I've been getting hit with lots of spam from fortunemart@yahoo.com. Each spam has been one line of gibberish, plain text, no graphics, no formatting. These guys aren't even trying. I can't find any analysis of what happens if you click the links, and I'm not going to experiment. The subjects have included: new site. your friends. Re: Longer. plus several without subjects. The text follows. Each message was one line. I've deleted the links.). link] Hi Mon, 19 Nov 2012 12:41:46.

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Facebook fake status spam alert

Judi Sohn

So even though tons are folks are getting hit by Facebook and Twitter viruses and spam and information for combatting them is widely out there (I hope), I thought I'd share this as a public service. I had a therapeutic ERCP this morning to finally deal with biliary tract issues that have been bothering me since 2003. The fact that I'm still coming off Propofol and Dilaudid is the only excuse I have that I nearly fell for this. I know better.

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Lame spams of the day: Fake Amazon and PayPal receipts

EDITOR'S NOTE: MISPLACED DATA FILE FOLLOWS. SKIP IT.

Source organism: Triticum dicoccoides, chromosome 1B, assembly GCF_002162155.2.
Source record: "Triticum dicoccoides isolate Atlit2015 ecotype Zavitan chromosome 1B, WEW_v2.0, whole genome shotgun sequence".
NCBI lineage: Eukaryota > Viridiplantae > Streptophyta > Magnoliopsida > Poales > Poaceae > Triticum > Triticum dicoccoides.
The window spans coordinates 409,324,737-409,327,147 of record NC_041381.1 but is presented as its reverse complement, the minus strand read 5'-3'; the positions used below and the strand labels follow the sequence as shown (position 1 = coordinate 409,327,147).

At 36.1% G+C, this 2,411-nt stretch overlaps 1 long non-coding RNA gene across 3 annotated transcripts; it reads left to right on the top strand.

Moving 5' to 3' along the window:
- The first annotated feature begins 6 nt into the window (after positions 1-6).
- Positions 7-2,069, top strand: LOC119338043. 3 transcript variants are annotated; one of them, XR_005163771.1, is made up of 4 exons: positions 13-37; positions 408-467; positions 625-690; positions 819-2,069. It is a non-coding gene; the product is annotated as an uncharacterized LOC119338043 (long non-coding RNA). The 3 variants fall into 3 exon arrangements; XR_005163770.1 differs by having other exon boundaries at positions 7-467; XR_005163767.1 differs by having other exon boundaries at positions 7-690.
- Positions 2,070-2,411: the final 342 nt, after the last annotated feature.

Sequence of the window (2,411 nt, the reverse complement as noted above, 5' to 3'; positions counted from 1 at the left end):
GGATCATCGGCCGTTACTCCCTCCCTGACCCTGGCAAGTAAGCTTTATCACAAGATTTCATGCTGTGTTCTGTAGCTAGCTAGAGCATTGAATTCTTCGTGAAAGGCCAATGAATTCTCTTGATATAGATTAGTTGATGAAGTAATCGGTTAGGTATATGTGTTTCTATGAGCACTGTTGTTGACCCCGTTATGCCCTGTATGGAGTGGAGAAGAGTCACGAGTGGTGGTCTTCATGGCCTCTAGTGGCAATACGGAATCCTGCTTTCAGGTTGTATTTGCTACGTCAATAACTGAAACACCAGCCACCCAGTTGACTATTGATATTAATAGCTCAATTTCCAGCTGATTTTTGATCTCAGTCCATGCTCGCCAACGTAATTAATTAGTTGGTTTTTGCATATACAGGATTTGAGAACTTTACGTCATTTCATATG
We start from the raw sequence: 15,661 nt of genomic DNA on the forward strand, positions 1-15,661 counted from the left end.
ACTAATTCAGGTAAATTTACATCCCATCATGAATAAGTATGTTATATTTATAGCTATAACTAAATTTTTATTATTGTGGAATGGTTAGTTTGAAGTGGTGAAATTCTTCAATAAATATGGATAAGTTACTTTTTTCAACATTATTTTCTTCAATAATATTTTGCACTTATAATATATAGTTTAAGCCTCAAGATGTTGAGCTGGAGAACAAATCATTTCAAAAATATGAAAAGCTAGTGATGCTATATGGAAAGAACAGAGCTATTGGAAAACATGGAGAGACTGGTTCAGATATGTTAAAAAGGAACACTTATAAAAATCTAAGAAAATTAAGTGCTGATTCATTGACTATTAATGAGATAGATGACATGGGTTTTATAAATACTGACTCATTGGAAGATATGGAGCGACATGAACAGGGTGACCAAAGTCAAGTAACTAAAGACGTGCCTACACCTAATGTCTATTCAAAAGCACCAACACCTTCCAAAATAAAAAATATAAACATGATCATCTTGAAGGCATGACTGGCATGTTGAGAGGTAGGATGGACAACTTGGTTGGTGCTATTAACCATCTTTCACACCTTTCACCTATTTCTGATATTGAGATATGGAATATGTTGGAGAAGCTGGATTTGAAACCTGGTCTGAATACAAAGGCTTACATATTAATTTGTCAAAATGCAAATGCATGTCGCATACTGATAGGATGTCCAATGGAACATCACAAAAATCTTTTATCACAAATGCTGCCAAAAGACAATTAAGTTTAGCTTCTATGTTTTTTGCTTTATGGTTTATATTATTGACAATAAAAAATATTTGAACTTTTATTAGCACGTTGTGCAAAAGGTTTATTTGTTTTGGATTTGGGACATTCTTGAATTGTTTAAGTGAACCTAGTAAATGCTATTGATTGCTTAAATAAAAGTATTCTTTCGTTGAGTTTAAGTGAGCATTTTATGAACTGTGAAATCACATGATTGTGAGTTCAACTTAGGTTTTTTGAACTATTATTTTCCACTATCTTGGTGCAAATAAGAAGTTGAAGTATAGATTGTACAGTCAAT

Robert Weiner

These aren't as lame-looking as most of the spam I write about: they use the right logos, fonts, and typefaces. The giveaways are: 1) Hover over the links and see where they point before clicking (that's the best way to prevent phishing attacks and malware infections from spam). 3) I got a dozen of the Amazon spams. One note on the Amazon spams -- they include payments for gift certificates in odd amounts, like $5.99, $2.99, $4.99. Sample Amazon spam: Malware Spam

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Lame spam of the day: You pig!

Robert Weiner

Malware Spam MalwI got a kick out of this one. It's short and sweet -- and, I hope, ineffective. Sophos says it's a malware delivery device. Sender: LAU18eRogelio@aol.com. Subject: You pig! Text: You should be stoping ignoring me or i will send this photos to your spouse!!! Attachment: DCIM.zip.